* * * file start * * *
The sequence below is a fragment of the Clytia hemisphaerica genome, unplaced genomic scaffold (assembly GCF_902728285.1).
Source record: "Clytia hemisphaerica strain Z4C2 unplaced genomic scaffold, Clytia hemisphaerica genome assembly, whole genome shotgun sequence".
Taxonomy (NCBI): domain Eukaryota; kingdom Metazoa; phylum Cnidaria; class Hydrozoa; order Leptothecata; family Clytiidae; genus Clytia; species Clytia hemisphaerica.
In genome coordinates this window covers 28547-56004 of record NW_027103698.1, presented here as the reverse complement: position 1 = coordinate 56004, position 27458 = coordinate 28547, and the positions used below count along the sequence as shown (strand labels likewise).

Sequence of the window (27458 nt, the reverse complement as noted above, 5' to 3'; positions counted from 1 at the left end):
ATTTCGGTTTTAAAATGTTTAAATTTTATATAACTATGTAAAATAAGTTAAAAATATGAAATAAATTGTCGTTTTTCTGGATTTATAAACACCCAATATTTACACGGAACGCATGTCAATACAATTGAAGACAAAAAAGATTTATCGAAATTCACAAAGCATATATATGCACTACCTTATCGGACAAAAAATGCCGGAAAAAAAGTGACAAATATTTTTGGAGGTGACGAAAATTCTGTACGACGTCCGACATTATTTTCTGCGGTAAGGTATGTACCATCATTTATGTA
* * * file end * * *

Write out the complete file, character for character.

The sequence below is a fragment of the Clytia hemisphaerica genome, unplaced genomic scaffold (assembly GCF_902728285.1).
Source record: "Clytia hemisphaerica strain Z4C2 unplaced genomic scaffold, Clytia hemisphaerica genome assembly, whole genome shotgun sequence".
Taxonomy (NCBI): domain Eukaryota; kingdom Metazoa; phylum Cnidaria; class Hydrozoa; order Leptothecata; family Clytiidae; genus Clytia; species Clytia hemisphaerica.
In genome coordinates this window covers 28547-56004 of record NW_027103698.1, presented here as the reverse complement: position 1 = coordinate 56004, position 27458 = coordinate 28547, and the positions used below count along the sequence as shown (strand labels likewise).

Sequence of the window (27458 nt, the reverse complement as noted above, 5' to 3'; positions counted from 1 at the left end):
ATTTCGGTTTTAAAATGTTTAAATTTTATATAACTATGTAAAATAAGTTAAAAATATGAAATAAATTGTCGTTTTTCTGGATTTATAAACACCCAATATTTACACGGAACGCATGTCAATACAATTGAAGACAAAAAAGATTTATCGAAATTCACAAAGCATATATATGCACTACCTTATCGGACAAAAAATGCCGGAAAAAAAGTGACAAATATTTTTGGAGGTGACGAAAATTCTGTACGACGTCCGACATTATTTTCTGCGGTAAGGTATGTACCATCATTTATGTA